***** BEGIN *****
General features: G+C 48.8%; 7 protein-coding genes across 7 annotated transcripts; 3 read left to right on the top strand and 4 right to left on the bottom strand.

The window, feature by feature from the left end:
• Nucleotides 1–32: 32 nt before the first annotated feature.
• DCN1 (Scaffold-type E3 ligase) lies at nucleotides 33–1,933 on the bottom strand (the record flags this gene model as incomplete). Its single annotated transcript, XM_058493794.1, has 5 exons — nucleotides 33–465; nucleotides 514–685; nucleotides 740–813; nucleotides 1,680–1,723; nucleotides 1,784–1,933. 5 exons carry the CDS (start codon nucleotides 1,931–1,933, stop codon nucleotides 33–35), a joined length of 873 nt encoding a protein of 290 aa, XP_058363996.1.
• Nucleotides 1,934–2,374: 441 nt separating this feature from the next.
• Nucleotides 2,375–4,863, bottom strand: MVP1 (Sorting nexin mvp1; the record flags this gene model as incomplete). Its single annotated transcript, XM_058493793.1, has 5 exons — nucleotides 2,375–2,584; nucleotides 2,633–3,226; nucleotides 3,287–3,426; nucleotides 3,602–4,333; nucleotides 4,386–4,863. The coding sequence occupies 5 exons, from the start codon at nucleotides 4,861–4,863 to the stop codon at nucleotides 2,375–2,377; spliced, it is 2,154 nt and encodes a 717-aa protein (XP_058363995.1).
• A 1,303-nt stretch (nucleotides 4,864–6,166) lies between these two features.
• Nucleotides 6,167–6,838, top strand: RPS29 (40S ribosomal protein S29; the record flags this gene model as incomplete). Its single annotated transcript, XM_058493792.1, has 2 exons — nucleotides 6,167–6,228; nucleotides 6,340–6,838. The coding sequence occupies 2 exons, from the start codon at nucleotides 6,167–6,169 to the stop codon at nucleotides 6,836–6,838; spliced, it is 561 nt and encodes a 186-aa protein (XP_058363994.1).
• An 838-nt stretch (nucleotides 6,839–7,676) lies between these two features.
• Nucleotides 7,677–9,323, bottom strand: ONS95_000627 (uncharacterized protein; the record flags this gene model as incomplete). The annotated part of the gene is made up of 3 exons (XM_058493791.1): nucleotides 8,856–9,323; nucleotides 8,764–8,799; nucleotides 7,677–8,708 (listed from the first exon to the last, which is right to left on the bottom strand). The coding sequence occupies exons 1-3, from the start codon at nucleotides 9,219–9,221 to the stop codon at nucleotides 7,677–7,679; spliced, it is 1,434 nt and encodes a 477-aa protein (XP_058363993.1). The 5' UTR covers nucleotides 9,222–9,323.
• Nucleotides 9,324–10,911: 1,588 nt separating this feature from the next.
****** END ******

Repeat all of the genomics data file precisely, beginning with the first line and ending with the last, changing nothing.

General features: G+C 48.8%; 7 protein-coding genes across 7 annotated transcripts; 3 read left to right on the top strand and 4 right to left on the bottom strand.

The window, feature by feature from the left end:
• Nucleotides 1–32: 32 nt before the first annotated feature.
• DCN1 (Scaffold-type E3 ligase) lies at nucleotides 33–1,933 on the bottom strand (the record flags this gene model as incomplete). Its single annotated transcript, XM_058493794.1, has 5 exons — nucleotides 33–465; nucleotides 514–685; nucleotides 740–813; nucleotides 1,680–1,723; nucleotides 1,784–1,933. 5 exons carry the CDS (start codon nucleotides 1,931–1,933, stop codon nucleotides 33–35), a joined length of 873 nt encoding a protein of 290 aa, XP_058363996.1.
• Nucleotides 1,934–2,374: 441 nt separating this feature from the next.
• Nucleotides 2,375–4,863, bottom strand: MVP1 (Sorting nexin mvp1; the record flags this gene model as incomplete). Its single annotated transcript, XM_058493793.1, has 5 exons — nucleotides 2,375–2,584; nucleotides 2,633–3,226; nucleotides 3,287–3,426; nucleotides 3,602–4,333; nucleotides 4,386–4,863. The coding sequence occupies 5 exons, from the start codon at nucleotides 4,861–4,863 to the stop codon at nucleotides 2,375–2,377; spliced, it is 2,154 nt and encodes a 717-aa protein (XP_058363995.1).
• A 1,303-nt stretch (nucleotides 4,864–6,166) lies between these two features.
• Nucleotides 6,167–6,838, top strand: RPS29 (40S ribosomal protein S29; the record flags this gene model as incomplete). Its single annotated transcript, XM_058493792.1, has 2 exons — nucleotides 6,167–6,228; nucleotides 6,340–6,838. The coding sequence occupies 2 exons, from the start codon at nucleotides 6,167–6,169 to the stop codon at nucleotides 6,836–6,838; spliced, it is 561 nt and encodes a 186-aa protein (XP_058363994.1).
• An 838-nt stretch (nucleotides 6,839–7,676) lies between these two features.
• Nucleotides 7,677–9,323, bottom strand: ONS95_000627 (uncharacterized protein; the record flags this gene model as incomplete). The annotated part of the gene is made up of 3 exons (XM_058493791.1): nucleotides 8,856–9,323; nucleotides 8,764–8,799; nucleotides 7,677–8,708 (listed from the first exon to the last, which is right to left on the bottom strand). The coding sequence occupies exons 1-3, from the start codon at nucleotides 9,219–9,221 to the stop codon at nucleotides 7,677–7,679; spliced, it is 1,434 nt and encodes a 477-aa protein (XP_058363993.1). The 5' UTR covers nucleotides 9,222–9,323.
• Nucleotides 9,324–10,911: 1,588 nt separating this feature from the next.